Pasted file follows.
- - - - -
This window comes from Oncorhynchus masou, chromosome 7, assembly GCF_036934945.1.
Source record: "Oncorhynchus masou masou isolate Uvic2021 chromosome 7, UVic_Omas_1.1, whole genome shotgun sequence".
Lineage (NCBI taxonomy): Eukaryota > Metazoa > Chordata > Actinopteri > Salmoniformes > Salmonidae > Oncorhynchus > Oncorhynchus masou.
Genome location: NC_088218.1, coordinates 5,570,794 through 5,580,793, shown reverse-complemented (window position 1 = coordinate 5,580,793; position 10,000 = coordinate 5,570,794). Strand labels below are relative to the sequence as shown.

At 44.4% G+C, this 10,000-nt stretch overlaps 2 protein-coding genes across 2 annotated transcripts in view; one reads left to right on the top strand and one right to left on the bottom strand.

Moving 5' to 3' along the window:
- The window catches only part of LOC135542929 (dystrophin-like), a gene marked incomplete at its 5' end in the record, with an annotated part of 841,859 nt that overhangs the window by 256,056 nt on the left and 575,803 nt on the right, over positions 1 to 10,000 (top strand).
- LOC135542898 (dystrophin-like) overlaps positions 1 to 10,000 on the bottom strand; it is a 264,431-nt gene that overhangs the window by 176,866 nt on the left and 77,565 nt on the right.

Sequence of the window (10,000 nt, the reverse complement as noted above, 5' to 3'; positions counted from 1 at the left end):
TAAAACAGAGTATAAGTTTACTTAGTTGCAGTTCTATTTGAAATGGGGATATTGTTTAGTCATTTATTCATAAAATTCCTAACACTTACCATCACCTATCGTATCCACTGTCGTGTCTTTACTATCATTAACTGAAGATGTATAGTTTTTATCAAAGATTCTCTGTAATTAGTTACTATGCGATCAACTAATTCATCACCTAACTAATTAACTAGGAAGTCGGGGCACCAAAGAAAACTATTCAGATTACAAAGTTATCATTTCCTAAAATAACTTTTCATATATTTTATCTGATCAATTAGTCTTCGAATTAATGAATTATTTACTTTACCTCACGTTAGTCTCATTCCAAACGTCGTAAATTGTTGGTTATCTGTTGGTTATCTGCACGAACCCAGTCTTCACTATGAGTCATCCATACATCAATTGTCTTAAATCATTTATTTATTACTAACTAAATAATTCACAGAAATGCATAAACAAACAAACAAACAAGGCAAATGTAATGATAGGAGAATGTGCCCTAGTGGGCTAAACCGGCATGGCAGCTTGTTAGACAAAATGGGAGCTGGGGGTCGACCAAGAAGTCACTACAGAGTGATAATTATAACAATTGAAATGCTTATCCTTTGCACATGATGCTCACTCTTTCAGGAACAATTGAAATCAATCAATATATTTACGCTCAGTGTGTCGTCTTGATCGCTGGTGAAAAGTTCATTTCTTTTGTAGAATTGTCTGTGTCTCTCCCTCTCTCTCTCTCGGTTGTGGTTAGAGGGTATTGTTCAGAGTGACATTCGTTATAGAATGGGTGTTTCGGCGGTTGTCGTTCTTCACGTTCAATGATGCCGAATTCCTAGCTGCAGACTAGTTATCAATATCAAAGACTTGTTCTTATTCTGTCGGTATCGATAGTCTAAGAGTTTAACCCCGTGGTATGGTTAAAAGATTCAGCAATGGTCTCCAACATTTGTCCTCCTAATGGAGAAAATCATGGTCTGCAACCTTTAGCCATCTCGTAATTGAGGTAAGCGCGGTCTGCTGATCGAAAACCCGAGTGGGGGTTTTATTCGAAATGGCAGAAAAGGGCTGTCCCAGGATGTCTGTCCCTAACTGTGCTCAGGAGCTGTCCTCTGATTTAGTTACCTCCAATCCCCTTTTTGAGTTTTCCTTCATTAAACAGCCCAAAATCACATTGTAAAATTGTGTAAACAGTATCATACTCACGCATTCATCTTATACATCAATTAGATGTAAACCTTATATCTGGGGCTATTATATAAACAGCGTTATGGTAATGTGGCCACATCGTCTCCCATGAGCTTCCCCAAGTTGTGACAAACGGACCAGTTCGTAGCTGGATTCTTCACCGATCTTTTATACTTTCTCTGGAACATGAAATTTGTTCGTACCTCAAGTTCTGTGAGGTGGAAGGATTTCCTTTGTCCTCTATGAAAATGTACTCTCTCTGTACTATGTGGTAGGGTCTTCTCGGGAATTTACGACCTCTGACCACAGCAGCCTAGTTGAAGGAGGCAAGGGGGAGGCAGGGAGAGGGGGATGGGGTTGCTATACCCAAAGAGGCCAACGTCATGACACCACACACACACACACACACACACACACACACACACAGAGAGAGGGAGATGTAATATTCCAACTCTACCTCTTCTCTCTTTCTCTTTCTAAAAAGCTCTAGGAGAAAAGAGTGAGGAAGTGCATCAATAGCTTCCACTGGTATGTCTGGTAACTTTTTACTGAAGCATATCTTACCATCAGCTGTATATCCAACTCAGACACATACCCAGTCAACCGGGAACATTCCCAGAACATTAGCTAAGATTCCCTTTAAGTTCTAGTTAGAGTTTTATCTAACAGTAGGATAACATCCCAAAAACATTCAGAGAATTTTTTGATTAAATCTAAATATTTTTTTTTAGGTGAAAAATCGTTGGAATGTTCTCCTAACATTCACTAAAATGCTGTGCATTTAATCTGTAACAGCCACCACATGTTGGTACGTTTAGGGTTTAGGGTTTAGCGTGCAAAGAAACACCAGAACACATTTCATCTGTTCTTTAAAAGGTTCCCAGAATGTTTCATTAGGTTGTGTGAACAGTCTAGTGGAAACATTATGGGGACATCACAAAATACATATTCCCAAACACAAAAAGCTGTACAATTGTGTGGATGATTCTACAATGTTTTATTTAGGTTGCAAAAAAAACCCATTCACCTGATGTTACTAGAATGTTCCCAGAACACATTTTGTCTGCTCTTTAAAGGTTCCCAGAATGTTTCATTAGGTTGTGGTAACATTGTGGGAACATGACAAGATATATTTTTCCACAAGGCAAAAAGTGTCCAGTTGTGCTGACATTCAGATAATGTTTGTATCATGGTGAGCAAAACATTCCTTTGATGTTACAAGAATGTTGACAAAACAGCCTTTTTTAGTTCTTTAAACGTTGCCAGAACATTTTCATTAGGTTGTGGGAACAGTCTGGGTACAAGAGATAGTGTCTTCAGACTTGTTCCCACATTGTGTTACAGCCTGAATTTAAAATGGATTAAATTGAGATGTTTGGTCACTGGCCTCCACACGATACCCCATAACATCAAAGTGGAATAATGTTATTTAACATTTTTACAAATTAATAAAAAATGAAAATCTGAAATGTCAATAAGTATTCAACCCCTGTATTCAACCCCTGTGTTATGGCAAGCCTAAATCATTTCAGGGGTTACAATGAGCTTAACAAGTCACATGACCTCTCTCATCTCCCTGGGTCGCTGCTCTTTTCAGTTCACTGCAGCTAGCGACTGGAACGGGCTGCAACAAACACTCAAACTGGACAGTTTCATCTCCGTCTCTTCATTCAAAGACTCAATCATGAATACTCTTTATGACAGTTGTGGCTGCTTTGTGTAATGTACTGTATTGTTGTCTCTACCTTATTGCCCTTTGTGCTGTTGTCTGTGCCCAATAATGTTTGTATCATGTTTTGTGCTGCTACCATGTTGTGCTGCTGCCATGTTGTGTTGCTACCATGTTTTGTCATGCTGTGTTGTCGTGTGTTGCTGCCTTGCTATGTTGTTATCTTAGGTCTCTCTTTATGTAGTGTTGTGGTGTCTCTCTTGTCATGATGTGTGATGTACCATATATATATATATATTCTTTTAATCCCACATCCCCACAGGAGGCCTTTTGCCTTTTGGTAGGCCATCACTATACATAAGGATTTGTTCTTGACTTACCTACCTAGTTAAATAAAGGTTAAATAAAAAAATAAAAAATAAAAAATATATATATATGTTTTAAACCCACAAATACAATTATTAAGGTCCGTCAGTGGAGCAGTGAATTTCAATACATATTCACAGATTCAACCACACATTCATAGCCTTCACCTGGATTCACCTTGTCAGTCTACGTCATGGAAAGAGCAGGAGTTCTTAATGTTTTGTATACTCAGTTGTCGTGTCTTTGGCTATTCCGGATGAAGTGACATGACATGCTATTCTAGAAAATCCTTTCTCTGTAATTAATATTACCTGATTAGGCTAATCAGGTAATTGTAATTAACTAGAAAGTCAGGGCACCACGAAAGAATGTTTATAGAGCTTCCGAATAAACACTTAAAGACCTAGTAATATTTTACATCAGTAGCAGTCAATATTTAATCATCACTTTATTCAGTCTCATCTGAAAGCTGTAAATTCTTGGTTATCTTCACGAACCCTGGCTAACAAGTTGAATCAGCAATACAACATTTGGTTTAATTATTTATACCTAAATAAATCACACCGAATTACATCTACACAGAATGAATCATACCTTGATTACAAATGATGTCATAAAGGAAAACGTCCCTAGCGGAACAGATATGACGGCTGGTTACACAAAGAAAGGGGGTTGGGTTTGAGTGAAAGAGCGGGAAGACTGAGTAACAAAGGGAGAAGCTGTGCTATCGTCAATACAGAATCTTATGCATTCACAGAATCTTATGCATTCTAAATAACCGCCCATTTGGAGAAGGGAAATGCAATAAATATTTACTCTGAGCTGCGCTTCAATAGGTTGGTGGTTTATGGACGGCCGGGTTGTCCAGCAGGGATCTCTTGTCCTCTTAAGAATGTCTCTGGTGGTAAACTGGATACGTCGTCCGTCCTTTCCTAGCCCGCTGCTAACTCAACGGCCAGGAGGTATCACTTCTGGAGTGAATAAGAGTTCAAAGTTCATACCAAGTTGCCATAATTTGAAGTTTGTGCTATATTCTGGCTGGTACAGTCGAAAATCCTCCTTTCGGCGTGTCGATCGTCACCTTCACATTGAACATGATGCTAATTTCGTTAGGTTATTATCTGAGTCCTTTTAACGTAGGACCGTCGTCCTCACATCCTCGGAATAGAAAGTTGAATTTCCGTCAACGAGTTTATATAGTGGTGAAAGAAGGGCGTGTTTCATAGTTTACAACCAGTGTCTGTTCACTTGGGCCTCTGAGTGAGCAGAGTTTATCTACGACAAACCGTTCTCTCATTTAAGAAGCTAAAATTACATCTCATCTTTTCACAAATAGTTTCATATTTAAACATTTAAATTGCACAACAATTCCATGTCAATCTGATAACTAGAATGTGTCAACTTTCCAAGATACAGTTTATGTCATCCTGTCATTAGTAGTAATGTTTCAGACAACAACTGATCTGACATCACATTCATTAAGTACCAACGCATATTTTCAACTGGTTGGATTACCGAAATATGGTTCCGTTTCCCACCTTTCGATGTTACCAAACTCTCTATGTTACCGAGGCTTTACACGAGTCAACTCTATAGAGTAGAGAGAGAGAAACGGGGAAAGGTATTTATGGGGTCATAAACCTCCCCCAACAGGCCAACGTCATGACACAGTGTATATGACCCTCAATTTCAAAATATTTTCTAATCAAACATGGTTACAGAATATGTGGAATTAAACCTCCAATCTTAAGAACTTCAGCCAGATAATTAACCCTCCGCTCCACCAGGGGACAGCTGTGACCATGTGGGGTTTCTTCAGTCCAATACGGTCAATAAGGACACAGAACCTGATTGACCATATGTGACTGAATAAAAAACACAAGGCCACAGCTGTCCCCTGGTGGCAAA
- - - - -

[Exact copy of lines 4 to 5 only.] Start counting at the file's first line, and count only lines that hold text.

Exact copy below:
Genome location: NC_088218.1, coordinates 5,570,794 through 5,580,793, shown reverse-complemented (window position 1 = coordinate 5,580,793; position 10,000 = coordinate 5,570,794). Strand labels below are relative to the sequence as shown.

At 44.4% G+C, this 10,000-nt stretch overlaps 2 protein-coding genes across 2 annotated transcripts in view; one reads left to right on the top strand and one right to left on the bottom strand.